You are here
Australia, NZ dollars caught in Asia fallout from US yield explosion
[SYDNEY] The Australian and New Zealand dollars stayed on the defensive on Monday as rising Treasury yields and the prospect of a December rate hike in the United States boosted the greenback at the expense of currencies across the Asian region.
The Australian dollar was pinned at US$0.7330, having touched a five-month trough around US$0.7319. Chart support now lies at US$0.7305 and US$0.7286 which mark previous lows from June.
The kiwi had also steadied for the moment at US$0.7014, having hit its lowest since July at US$0.7019.
Both currencies have shed around four US cents since the election win of Republican Donald Trump led to a radical reappraisal of the outlook for US inflation and interest rates that sent Treasury yields flying.
The bond rout has lifted yields on US 10-year paper a massive 48 basis points in less than two weeks, while Australian yields have climbed 40 basis points.
The jump in US yields threatens to suck capital out of emerging markets and has hit currencies in Asia especially hard. The Aussie is often sold as a liquid proxy for such risk.
"It will be very difficult for AUD/USD to benefit sustainably from mostly solid domestic fundamentals and still elevated commodity prices while Asian markets are in turmoil," said Sean Callow, a senior currency strategist at Westpac. "We probably need a sharp rally in US Treasuries to even stabilise Asia, let alone spark a recovery."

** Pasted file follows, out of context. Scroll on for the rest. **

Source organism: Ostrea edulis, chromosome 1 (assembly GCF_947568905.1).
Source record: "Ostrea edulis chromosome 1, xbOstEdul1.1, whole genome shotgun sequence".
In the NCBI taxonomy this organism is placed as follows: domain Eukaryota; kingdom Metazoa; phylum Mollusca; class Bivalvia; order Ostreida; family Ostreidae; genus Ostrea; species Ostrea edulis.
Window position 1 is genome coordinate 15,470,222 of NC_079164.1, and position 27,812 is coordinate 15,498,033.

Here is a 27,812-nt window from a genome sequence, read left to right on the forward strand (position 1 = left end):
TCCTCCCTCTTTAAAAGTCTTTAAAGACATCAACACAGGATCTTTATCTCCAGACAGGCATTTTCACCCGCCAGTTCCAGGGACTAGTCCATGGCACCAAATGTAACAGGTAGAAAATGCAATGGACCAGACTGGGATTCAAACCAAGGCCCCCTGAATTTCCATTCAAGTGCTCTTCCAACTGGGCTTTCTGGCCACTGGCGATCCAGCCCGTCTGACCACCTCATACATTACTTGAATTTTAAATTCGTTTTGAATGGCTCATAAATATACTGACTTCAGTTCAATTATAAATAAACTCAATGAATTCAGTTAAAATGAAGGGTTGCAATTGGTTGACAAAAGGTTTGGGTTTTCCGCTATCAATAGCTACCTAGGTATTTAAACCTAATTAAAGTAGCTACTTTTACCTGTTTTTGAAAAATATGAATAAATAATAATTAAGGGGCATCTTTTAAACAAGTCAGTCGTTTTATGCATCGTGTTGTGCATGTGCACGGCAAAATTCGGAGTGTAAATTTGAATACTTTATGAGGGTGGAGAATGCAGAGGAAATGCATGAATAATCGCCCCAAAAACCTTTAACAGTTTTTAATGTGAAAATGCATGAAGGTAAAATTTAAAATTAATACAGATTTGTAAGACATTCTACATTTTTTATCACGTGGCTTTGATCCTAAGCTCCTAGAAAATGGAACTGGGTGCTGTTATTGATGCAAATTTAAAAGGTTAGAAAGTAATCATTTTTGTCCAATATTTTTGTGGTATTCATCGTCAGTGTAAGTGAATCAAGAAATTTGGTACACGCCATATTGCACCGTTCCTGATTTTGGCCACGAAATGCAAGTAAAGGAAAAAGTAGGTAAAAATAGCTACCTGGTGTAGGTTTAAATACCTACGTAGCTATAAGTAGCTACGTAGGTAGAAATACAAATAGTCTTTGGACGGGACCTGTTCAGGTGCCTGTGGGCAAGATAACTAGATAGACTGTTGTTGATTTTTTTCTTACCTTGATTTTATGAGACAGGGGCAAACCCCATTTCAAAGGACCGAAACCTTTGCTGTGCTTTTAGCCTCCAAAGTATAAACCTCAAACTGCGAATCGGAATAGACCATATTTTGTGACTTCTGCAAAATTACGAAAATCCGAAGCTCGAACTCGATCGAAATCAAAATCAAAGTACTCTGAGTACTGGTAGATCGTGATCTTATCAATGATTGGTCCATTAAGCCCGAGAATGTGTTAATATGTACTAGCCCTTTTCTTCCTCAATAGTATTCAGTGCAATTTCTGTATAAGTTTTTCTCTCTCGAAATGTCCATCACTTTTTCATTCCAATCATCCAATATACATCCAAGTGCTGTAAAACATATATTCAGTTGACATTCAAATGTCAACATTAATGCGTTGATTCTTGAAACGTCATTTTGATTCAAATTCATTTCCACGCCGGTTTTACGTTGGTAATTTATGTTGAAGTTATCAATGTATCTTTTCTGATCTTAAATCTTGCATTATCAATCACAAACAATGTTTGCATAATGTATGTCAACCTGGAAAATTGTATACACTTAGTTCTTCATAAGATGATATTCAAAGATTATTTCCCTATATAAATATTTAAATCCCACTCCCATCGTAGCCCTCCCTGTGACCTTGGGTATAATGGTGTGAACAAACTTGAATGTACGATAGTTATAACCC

Yields in Japan and the European Union have not risen nearly as much, chiefly because of continued asset buying by their central banks. So while the Aussie has lost much ground to the US dollar, it has fared better on the yen and euro The Aussie's decline will be welcomed by the Reserve Bank of Australia (RBA) since it boosts earnings from commodity exports and should bolster the country's terms of trade, lessening the need to cut official interest rates again.
Future markets imply just a 16 per cent probability of an easing in the 1.5 per cent cash rate for next year.
Yet markets are also almost fully priced for a rise in US rates in December, and imply a good chance of one to two more moves next year.
New Zealand government bonds were a shade lower in price. Australian government bond futures paused after a run of heavy losses, with the three-year bond contract up a tick at 98.150.
The 10-year contract added 2.5 ticks to 97.3400, while cash yields earlier touched their highest since January at 2.36 per cent.